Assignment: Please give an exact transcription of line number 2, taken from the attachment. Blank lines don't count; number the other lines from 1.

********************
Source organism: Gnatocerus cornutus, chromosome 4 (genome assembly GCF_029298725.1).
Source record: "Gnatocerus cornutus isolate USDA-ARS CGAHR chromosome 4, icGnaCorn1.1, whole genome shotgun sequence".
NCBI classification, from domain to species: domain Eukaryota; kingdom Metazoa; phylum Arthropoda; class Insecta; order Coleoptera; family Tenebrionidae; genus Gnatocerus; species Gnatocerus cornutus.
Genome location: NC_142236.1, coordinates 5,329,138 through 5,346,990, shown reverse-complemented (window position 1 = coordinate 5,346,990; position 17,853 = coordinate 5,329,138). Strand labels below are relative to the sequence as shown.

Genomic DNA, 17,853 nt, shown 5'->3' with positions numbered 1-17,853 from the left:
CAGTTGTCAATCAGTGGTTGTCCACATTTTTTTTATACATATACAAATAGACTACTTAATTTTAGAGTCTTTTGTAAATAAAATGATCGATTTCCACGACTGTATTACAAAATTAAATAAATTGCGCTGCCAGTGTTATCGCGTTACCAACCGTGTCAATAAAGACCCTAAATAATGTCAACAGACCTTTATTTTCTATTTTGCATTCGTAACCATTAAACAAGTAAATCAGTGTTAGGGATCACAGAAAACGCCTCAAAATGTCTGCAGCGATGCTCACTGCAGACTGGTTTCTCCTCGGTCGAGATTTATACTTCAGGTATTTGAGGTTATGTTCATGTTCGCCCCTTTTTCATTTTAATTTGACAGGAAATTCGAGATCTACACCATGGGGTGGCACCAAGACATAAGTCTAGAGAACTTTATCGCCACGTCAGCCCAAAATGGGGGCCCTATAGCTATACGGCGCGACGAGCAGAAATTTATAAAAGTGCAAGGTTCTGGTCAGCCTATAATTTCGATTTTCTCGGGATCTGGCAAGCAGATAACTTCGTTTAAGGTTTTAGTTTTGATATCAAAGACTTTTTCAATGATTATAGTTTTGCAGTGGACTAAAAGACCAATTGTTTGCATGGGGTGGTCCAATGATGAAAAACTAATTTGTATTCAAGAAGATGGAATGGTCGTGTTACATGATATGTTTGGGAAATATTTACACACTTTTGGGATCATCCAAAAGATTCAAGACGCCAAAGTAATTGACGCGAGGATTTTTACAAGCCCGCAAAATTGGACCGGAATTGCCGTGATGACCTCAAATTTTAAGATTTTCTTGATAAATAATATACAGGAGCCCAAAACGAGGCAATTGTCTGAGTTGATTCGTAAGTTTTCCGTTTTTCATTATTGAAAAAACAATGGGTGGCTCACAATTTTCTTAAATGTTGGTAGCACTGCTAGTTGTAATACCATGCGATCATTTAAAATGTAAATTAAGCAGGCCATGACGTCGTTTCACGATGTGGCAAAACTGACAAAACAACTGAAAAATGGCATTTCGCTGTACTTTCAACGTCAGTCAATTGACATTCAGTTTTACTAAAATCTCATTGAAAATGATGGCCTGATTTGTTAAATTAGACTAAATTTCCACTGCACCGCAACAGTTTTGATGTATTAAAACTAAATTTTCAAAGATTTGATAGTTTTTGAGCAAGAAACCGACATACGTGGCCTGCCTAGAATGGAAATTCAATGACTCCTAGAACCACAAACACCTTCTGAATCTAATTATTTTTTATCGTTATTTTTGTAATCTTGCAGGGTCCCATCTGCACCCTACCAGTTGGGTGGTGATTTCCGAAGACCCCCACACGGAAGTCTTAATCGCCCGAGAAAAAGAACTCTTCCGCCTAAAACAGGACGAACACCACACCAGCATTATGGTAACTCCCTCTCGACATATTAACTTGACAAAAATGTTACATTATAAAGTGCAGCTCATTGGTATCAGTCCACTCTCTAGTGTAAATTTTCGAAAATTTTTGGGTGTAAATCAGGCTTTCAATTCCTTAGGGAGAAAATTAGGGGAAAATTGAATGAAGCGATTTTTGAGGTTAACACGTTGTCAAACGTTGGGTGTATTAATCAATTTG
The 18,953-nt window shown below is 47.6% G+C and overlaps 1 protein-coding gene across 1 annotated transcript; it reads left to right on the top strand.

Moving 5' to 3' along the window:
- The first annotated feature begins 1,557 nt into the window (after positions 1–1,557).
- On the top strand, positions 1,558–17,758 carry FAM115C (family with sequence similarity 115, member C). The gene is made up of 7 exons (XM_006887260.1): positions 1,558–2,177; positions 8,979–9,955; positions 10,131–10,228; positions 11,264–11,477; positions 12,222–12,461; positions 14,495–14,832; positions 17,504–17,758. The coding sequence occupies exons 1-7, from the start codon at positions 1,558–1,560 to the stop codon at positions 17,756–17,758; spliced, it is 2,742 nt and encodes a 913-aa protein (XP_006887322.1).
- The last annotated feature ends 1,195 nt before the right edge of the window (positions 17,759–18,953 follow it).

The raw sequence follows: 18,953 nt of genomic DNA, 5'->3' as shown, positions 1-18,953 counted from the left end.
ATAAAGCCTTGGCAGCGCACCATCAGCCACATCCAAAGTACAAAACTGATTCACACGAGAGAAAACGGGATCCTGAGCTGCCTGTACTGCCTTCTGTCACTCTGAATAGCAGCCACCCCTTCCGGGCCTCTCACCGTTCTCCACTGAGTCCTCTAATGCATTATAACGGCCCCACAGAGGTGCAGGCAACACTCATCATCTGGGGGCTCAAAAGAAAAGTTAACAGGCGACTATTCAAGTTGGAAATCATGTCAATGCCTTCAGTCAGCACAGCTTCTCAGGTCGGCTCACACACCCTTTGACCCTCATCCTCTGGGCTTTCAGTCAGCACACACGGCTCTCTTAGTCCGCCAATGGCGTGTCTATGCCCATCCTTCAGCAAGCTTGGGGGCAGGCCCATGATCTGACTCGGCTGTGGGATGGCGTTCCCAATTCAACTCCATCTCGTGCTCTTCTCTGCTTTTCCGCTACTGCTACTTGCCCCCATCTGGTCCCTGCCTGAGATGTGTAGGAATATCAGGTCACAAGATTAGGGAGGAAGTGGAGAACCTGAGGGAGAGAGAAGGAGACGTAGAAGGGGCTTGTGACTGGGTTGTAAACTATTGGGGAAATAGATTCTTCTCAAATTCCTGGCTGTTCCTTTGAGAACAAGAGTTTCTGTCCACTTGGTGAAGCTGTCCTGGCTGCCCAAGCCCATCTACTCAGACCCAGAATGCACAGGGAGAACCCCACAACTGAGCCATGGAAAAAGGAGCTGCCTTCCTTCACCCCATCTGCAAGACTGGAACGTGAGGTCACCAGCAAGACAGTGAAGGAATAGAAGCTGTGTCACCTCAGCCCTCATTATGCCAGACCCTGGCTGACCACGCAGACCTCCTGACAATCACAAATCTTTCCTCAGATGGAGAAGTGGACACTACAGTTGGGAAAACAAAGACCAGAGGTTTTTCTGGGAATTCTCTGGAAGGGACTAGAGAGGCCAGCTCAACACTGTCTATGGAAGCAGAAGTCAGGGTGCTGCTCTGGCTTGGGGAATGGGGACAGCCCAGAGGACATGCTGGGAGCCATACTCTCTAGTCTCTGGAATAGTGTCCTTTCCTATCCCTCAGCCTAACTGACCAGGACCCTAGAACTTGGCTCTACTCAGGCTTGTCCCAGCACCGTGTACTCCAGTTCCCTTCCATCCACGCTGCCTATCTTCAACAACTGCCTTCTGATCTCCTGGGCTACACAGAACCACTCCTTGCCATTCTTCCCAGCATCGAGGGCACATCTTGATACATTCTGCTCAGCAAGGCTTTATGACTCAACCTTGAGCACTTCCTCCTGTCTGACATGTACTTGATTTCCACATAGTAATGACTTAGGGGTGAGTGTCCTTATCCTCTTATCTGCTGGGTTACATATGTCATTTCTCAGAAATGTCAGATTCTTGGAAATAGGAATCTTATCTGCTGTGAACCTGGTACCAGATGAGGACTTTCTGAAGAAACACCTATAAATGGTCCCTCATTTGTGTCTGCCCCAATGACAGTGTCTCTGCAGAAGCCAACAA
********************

Source record: "Gnatocerus cornutus isolate USDA-ARS CGAHR chromosome 4, icGnaCorn1.1, whole genome shotgun sequence".